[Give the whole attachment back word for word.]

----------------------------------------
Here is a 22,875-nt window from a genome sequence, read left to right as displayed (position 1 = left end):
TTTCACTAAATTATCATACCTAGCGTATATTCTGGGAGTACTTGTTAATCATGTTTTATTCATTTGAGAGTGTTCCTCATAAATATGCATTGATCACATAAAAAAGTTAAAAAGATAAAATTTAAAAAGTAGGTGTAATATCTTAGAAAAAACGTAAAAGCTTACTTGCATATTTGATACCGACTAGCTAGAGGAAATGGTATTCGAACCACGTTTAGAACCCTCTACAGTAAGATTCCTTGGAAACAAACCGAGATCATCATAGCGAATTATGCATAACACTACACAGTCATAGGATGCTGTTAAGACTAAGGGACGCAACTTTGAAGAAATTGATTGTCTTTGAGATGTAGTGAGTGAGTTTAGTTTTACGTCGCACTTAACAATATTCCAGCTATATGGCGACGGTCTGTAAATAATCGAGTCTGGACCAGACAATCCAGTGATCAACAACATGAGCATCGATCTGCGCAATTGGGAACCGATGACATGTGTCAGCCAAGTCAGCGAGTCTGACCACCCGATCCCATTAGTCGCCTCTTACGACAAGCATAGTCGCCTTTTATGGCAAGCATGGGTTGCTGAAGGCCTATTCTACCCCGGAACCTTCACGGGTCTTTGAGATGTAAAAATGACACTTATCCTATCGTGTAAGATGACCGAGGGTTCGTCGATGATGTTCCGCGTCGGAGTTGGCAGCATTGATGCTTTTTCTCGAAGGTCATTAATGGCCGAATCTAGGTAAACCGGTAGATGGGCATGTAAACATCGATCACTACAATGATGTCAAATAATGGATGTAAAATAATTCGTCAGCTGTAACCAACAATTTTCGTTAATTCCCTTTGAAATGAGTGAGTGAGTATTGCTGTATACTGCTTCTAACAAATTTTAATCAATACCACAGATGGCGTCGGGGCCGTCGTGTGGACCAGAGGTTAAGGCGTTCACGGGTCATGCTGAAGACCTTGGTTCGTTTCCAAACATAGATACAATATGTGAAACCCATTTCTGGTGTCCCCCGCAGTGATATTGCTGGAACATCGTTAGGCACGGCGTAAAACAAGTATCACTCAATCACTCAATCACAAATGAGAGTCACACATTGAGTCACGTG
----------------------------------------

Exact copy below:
Here is a 22,875-nt window from a genome sequence, read left to right as displayed (position 1 = left end):
TTTCACTAAATTATCATACCTAGCGTATATTCTGGGAGTACTTGTTAATCATGTTTTATTCATTTGAGAGTGTTCCTCATAAATATGCATTGATCACATAAAAAAGTTAAAAAGATAAAATTTAAAAAGTAGGTGTAATATCTTAGAAAAAACGTAAAAGCTTACTTGCATATTTGATACCGACTAGCTAGAGGAAATGGTATTCGAACCACGTTTAGAACCCTCTACAGTAAGATTCCTTGGAAACAAACCGAGATCATCATAGCGAATTATGCATAACACTACACAGTCATAGGATGCTGTTAAGACTAAGGGACGCAACTTTGAAGAAATTGATTGTCTTTGAGATGTAGTGAGTGAGTTTAGTTTTACGTCGCACTTAACAATATTCCAGCTATATGGCGACGGTCTGTAAATAATCGAGTCTGGACCAGACAATCCAGTGATCAACAACATGAGCATCGATCTGCGCAATTGGGAACCGATGACATGTGTCAGCCAAGTCAGCGAGTCTGACCACCCGATCCCATTAGTCGCCTCTTACGACAAGCATAGTCGCCTTTTATGGCAAGCATGGGTTGCTGAAGGCCTATTCTACCCCGGAACCTTCACGGGTCTTTGAGATGTAAAAATGACACTTATCCTATCGTGTAAGATGACCGAGGGTTCGTCGATGATGTTCCGCGTCGGAGTTGGCAGCATTGATGCTTTTTCTCGAAGGTCATTAATGGCCGAATCTAGGTAAACCGGTAGATGGGCATGTAAACATCGATCACTACAATGATGTCAAATAATGGATGTAAAATAATTCGTCAGCTGTAACCAACAATTTTCGTTAATTCCCTTTGAAATGAGTGAGTGAGTATTGCTGTATACTGCTTCTAACAAATTTTAATCAATACCACAGATGGCGTCGGGGCCGTCGTGTGGACCAGAGGTTAAGGCGTTCACGGGTCATGCTGAAGACCTTGGTTCGTTTCCAAACATAGATACAATATGTGAAACCCATTTCTGGTGTCCCCCGCAGTGATATTGCTGGAACATCGTTAGGCACGGCGTAAAACAAGTATCACTCAATCACTCAATCACAAATGAGAGTCACACATTGAGTCACGTG